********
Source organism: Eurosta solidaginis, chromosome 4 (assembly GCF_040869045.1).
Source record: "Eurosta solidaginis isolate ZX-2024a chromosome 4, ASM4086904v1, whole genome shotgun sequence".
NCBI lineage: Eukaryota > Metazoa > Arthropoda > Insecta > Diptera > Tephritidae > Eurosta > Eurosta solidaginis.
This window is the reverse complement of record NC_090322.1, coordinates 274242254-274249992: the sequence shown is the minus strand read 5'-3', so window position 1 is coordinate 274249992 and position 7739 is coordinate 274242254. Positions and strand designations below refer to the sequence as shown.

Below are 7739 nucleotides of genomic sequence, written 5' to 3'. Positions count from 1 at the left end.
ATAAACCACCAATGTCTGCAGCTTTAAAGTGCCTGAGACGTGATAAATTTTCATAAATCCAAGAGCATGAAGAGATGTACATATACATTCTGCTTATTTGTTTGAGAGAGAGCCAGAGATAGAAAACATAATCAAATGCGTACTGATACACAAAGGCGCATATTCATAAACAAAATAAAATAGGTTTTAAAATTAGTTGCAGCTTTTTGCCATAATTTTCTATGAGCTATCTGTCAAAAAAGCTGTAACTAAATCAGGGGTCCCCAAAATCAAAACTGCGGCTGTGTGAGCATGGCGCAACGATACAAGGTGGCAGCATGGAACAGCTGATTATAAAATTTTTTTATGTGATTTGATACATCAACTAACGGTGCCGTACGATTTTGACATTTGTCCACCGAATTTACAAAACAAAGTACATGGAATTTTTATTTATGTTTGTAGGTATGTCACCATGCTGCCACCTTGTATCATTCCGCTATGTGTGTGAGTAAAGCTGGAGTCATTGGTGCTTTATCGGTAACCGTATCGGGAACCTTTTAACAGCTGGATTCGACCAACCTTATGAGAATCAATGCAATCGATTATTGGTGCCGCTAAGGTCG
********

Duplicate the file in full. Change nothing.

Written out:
Source organism: Eurosta solidaginis, chromosome 4 (assembly GCF_040869045.1).
Source record: "Eurosta solidaginis isolate ZX-2024a chromosome 4, ASM4086904v1, whole genome shotgun sequence".
NCBI lineage: Eukaryota > Metazoa > Arthropoda > Insecta > Diptera > Tephritidae > Eurosta > Eurosta solidaginis.
This window is the reverse complement of record NC_090322.1, coordinates 274242254-274249992: the sequence shown is the minus strand read 5'-3', so window position 1 is coordinate 274249992 and position 7739 is coordinate 274242254. Positions and strand designations below refer to the sequence as shown.

Below are 7739 nucleotides of genomic sequence, written 5' to 3'. Positions count from 1 at the left end.
ATAAACCACCAATGTCTGCAGCTTTAAAGTGCCTGAGACGTGATAAATTTTCATAAATCCAAGAGCATGAAGAGATGTACATATACATTCTGCTTATTTGTTTGAGAGAGAGCCAGAGATAGAAAACATAATCAAATGCGTACTGATACACAAAGGCGCATATTCATAAACAAAATAAAATAGGTTTTAAAATTAGTTGCAGCTTTTTGCCATAATTTTCTATGAGCTATCTGTCAAAAAAGCTGTAACTAAATCAGGGGTCCCCAAAATCAAAACTGCGGCTGTGTGAGCATGGCGCAACGATACAAGGTGGCAGCATGGAACAGCTGATTATAAAATTTTTTTATGTGATTTGATACATCAACTAACGGTGCCGTACGATTTTGACATTTGTCCACCGAATTTACAAAACAAAGTACATGGAATTTTTATTTATGTTTGTAGGTATGTCACCATGCTGCCACCTTGTATCATTCCGCTATGTGTGTGAGTAAAGCTGGAGTCATTGGTGCTTTATCGGTAACCGTATCGGGAACCTTTTAACAGCTGGATTCGACCAACCTTATGAGAATCAATGCAATCGATTATTGGTGCCGCTAAGGTCG